THE BLOG

Could President Jacob Zuma Dodge The SCA Bullet Once More?

If Shaun Abrahams decides to grow a backbone and charge Zuma, then the case is likely to be dismissed.

18/10/2017 10:23 SAST
Siphiwe Sibeko/ Reuters

At a time when we South Africans have so much to complain about, could we just take a minute and salute our stellar judiciary? Whether it is the Supreme Court of Appeal [SCA] in Bloemfontein or the Constitutional Court in Johannesburg, South Africa has impressive legal minds on the bench and watching them run our courts makes us proud and makes for exciting television.

Whether the judges probingly question counsel or ask counsel to clarify some principle of law, our members of the bench never miss a beat with pointed follow-up questions and they almost instinctively pounce whenever incomprehensible arguments are presented.

In the appeal case of Zuma v The Democratic Alliance [DA] and others, the judges of the SCA did not disappoint when they questioned counsel for Zuma and the National Prosecuting Authority [NPA] during oral argument and forced experienced counsel to concede, respectively, that the NPA decision to withdraw corruption charges against Zuma was irrational and that the case against Zuma had merit and was not in doubt.

It has been a long and tortuous road to bring Zuma to answer to his 18 charges relating to an arms deal in the 1990s. Since 2009 the DA has tried to have the NPA reinstate the charges relating to fraud, corruption, racketeering and money-laundering.

Last week the SCA upheld the 2016 finding by the North Gauteng High Court, that the NPA's refusal to charge the president was illegal and irrational, thus leaving National Director of Public Prosecutions [NDPP], Shaun Abrahams, with the task of instituting criminal action against Zuma based on the original indictment, unless of course, Abrahams can find another legal basis for not charging Zuma.

South Africans were relieved that the judges of the SCA were unpersuaded by the NPA argument that the decision by the lower court infringed upon the doctrine of the separation of powers. In their judgement, the SCA leaves the past and present members of the NPA looking less than credible or independent.

Zuma's lawyers hope to impugn the NPA report and in so doing render prosecution without any prospect of success and for this reason the NDPP, Abrahams, may decide not to prosecute.

However, the Zuma camp was probably not too disappointed [despite their public assertions to the contrary] because the ball is now back in the hands of the ineffective Abrahams who has consistently proven that he is overwhelmed by the job and unable to make the NPA an independent institution that acts with integrity. A spokesman for the Presidency indicated that it expected that Abrahams would consider representations that Team Zuma intends to make and then make a "legitimate decision".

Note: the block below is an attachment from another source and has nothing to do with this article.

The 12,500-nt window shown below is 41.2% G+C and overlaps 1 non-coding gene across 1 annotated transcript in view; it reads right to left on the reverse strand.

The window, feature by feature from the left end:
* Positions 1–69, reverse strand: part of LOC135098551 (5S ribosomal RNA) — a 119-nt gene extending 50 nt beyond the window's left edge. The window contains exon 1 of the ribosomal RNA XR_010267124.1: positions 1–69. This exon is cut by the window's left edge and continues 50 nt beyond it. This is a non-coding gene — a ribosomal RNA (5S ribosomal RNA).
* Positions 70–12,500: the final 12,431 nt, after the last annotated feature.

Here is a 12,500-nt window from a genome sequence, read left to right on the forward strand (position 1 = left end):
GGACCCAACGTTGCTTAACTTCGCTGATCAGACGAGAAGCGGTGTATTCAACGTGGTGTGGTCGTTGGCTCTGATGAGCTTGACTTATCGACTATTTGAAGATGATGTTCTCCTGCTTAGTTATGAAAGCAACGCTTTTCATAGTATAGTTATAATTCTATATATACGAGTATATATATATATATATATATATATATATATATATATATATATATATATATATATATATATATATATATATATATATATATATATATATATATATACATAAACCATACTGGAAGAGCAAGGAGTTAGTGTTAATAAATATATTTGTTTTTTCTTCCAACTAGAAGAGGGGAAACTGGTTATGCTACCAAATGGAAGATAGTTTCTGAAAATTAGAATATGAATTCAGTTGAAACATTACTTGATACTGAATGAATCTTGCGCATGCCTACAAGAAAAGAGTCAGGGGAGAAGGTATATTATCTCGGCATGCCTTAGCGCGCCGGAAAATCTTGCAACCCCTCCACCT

The SCA held that the original decision not to prosecute Zuma was not rational because the NPA prosecutors asserted that they had a watertight case against Zuma. According to Zuma and his legal team, the NPA's watertight case is largely based on forensic work done by former KPMG senior partner, Johan van der Walt, and they intend to question the integrity of the report that was compiled, thus giving the NDPP a different legal basis not to indict the president. Van der Walt is currently being investigated by the Independent Regulatory Board, as he was the auditor responsible for the now discredited South African Revenue Service [Sars] report.

Zuma's lawyers hope to impugn the NPA report and in so doing render prosecution without any prospect of success and for this reason the NDPP, Abrahams, may decide not to prosecute. The disheartening fact is that given the serious lack of credibility surrounding KPMG SA, a decision by Abrahams not to prosecute will be understandable. If Abrahams, however, does agree to go ahead and prosecute, then Zuma's legal team will most definitely ask the court to throw out the case against the president, because of the KPMG SA report.

Team Zuma probably performed an impressive happy dance, once they realised that the NDPP must now make a rational decision on whether to prosecute President Zuma, for the ultimate chess player Zuma, has once again out-manoeuvred all South Africans, having placed a man after his own heart at the head of the NPA in 2015 already.

And just in case NDPP Abrahams decides to grow a backbone and charge Zuma, then the case is likely to be dismissed thanks to a compromised KPMG SA, which compiled the report that is central to the prosecution of Zuma. This will probably lead to Zuma dodging the bullet once again and all of us having to agree that the consummate politician seems to have Lady Luck right beside him.